Wednesday, April 29, 2009

Held to my heart

In obedience class, we practiced calling the dogs. We tied them onto 50-foot lengths of rope and let them run off, then called to them. They had to run straight to the owner and sit promptly for praise and a treat. Indy learned to do it every time, on his marks. So the day the electricians left the back gate open and I didn't notice, I wasn't overly worried. But once Indy hit the grassy corridor on the other side of the garage, all his training went right out of his head. He saw the open space and took off. I called to him, keeping my voice cheery, but he ran on, almost making it to the brush that separated the easement from the busiest street in the neighborhood before he heard another dog barking and turned back.


Several of the dogs in our neighborhood are friends, and their owners will often sit and chat while the dogs run around loose in a nearby yard. Indy always wants to join in, and even tries to leap and wrestle as best he can with his leash fastened securely to my wrist. Yesterday we stopped briefly to say hi to two of his buddies, Mikey the border collie and Henry the husky mix. Mikey and Henry were romping in Mikey's yard, and Indy so badly wanted to play. He sat politely on the sidewalk, tail wildly oscillating behind him. "Aww," Mikey's owner said. "Let him play for awhile." But all I could picture was his shiny black coat, his perfectly floppy ears, his magical extra toes, all of it disappearing down the street at a run.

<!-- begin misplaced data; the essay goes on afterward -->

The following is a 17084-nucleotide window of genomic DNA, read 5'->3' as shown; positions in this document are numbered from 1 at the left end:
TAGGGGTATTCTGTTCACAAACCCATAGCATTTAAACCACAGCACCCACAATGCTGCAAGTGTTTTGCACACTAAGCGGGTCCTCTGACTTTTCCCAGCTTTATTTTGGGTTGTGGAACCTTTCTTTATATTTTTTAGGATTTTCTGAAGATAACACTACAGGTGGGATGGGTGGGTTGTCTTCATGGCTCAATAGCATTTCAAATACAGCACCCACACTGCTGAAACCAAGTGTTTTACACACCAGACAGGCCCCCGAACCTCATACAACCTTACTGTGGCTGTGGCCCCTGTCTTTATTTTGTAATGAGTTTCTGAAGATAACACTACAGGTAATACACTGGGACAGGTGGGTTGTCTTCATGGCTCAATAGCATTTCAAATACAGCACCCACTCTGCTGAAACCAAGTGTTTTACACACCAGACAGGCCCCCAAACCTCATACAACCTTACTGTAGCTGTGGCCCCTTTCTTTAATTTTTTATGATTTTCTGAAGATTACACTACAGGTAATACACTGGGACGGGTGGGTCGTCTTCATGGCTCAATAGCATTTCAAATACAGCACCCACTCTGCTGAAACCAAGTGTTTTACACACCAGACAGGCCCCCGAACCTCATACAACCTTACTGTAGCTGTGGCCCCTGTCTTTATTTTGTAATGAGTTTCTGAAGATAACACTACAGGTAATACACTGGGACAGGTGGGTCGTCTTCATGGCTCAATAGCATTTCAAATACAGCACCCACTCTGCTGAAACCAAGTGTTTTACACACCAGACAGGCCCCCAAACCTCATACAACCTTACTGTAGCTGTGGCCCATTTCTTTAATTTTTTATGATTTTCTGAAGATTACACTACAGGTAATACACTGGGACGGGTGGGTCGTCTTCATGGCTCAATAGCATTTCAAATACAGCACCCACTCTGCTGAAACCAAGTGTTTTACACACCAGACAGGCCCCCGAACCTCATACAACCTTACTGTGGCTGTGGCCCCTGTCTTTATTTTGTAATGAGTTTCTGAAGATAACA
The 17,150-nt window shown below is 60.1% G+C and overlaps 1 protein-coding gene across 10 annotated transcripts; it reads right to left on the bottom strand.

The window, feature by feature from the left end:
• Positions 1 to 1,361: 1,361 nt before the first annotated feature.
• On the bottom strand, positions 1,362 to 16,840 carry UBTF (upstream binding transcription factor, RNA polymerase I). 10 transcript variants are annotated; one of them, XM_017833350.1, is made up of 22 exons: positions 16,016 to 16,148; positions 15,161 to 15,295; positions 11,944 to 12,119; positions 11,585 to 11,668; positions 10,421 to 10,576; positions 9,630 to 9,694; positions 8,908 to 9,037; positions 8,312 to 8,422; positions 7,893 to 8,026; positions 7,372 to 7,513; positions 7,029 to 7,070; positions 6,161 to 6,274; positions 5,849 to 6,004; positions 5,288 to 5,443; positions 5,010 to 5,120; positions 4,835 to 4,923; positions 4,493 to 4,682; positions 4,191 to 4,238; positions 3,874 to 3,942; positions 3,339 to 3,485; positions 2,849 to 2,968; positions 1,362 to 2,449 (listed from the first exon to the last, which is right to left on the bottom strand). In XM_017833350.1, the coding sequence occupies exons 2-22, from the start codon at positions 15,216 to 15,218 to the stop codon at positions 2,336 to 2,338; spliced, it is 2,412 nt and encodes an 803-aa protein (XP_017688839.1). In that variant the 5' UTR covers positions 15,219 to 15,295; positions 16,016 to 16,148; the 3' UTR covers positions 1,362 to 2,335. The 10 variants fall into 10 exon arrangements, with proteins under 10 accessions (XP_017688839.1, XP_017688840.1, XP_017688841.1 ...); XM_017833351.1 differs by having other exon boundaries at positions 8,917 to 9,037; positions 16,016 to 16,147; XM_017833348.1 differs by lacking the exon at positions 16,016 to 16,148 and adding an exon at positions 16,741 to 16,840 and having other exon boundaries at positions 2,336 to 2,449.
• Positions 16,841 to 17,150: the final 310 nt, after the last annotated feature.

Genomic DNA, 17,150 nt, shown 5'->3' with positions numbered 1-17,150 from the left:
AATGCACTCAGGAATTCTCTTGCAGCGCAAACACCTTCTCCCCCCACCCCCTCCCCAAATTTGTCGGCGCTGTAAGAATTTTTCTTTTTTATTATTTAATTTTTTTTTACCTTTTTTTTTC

We're having my car detailed tomorrow, but I didn't want to be off work and stranded at home without a vehicle, so we dropped the CR-V off tonight and planned to share the Cavalier in the morning. MB had to go into school for a few hours to meet with a student, so I dropped him off and then went home for a bit. When it was time to pick him up, I took Indy along. He's visited the school before, and likes to explore the grassy margins of the lot. The campus is in the flatlands on the far east side of town, so far out that it has an address in the next county. A wide drainage ditch separates the lawn from a scrubby field, and Indy is always exceptionally interested in the ditch. In a perfect world, or a Hallmark channel movie, we could leap over the ditch and hit the field running, roughhousing among the cornstalk stumps and calf-high weeds. But in reality, the ditch is sludgy and smells a little off. I am wearing ridiculously impractical shoes, green leather Ecco wedges that make me feel sexy but would keep me from moving any faster than a quick walk. The field is only 200 yards from a six lane expressway.


The cliché says if you love something, set it free. Sometimes if you love something, the only thing to do is keep an eye on it, check the gates twice, and hold on as tight as you can.

(New review up at badgerbooks if you're interested. It's a great book!)

1 comment:

  1. that's my philosophy, too. may not be the best, but it works for me.